Style And The City
Marie Claire Australia|November 2020
Patricia Field forged a new fashion frontier through her work on pop culture phenomenons Sex and the City and The Devil Wears Prada. Now almost 80, the legendary stylist who changed the way women dressed is still stealing the show.
Hannah-Rose Yee

Patricia Field loves tutus. Adores them. As a costume designer, she’s dressed at least three of her characters in long swishy numbers or frisky little ballerina skirts. It’s the romance of them: those whispers of tulle, the allusions to dancers and debutantes and dashing Prince Charmings, the way the tiers flutter – yes, flutter – as you spin around. Even if you’re spinning in consternation, as Sarah Jessica Parker’s Carrie Bradshaw does in the opening sequence of Sex and the City, clad in a pearly white tutu that Field fished out of a bargain bin for $5.

Tutus are part of Field’s personal and professional modus operandi, a way of dressing that she describes as “optimistic”. “Believe me, I would never be interested in doing a war movie, or a cop show,” she says, grinning. “That’s just not my style. I feel good with happy fashion. That’s my thing.”

Happy fashion it may be to her, but for those of us who consumed every sartorial second she produced – from oversized flower brooches to nameplate necklaces and every diva in Prada in between – it’s become a lot more.

Field’s distinct and discerning eye created trends that transcended the screen (who didn’t lust after a pair of Manolos in the noughties?) But her influence also surpassed fashion fantasy. With pop culture as her superpower, Field encouraged and enabled a generation of women to confidently express their personalities through their wardrobe.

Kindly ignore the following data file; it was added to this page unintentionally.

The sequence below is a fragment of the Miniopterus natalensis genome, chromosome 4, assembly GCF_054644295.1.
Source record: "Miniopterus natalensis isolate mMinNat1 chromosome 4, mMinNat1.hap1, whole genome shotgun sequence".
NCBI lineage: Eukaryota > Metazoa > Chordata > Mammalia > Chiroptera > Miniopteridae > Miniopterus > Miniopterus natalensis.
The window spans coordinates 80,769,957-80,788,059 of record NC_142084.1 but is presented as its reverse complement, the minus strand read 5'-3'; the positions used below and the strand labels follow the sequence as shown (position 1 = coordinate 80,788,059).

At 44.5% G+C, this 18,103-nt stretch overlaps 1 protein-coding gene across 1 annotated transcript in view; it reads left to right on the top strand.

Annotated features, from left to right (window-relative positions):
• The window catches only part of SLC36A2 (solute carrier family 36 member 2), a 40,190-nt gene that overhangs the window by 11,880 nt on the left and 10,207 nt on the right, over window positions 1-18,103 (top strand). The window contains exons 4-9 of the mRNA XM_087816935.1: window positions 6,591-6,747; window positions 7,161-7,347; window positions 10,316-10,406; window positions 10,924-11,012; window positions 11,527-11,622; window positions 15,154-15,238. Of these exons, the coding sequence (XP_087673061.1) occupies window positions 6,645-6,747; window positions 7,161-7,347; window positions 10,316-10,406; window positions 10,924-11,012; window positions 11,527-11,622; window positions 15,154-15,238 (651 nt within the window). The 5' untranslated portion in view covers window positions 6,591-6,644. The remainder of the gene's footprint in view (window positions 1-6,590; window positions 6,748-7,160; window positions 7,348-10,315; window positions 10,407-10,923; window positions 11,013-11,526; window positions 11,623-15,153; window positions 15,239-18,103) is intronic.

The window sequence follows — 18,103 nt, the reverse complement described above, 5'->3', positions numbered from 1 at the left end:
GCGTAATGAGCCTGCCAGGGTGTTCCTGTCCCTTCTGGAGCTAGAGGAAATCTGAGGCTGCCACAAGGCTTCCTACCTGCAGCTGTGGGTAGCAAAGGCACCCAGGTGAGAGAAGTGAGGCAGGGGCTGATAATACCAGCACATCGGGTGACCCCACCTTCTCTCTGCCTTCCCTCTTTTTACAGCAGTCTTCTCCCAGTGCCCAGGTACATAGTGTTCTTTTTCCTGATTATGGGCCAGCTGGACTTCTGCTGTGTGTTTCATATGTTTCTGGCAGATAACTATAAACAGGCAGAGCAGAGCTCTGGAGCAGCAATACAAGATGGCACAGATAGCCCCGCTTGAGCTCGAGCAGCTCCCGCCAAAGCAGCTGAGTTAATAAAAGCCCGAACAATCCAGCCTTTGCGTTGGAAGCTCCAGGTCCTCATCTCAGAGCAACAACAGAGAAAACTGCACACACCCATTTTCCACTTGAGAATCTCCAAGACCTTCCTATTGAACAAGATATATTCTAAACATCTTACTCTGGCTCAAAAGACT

The flame-haired designer is speaking on Zoom – her voice is raspy, her accent pure concrete jungle. New York is in her DNA, it’s where she was born, raised and still lives. “I like cities where people have a lot of contact and cross-culture,” she explains. When she made her first foray into fashion in the ’60s, opening a mod-turned-punk boutique beloved by Patti Smith and Debbie Harry, she became part of the fabric of the city. Then, in the mid-’80s, she began styling film and television shows.

In 1998, she received a call about a forthcoming series called Sex and the City, which followed a quartet of thirty-something friends living in New York and navigating the minefield of modern dating. The concept was fresh, the execution was hot, but there was something missing in the way it looked.

Parker, the star of the show and a serious fashionista, remembered working with Field on a film and suggested bringing in the stylist to invigorate the costumes with a little sparkle, shine and, it must be said, sex.

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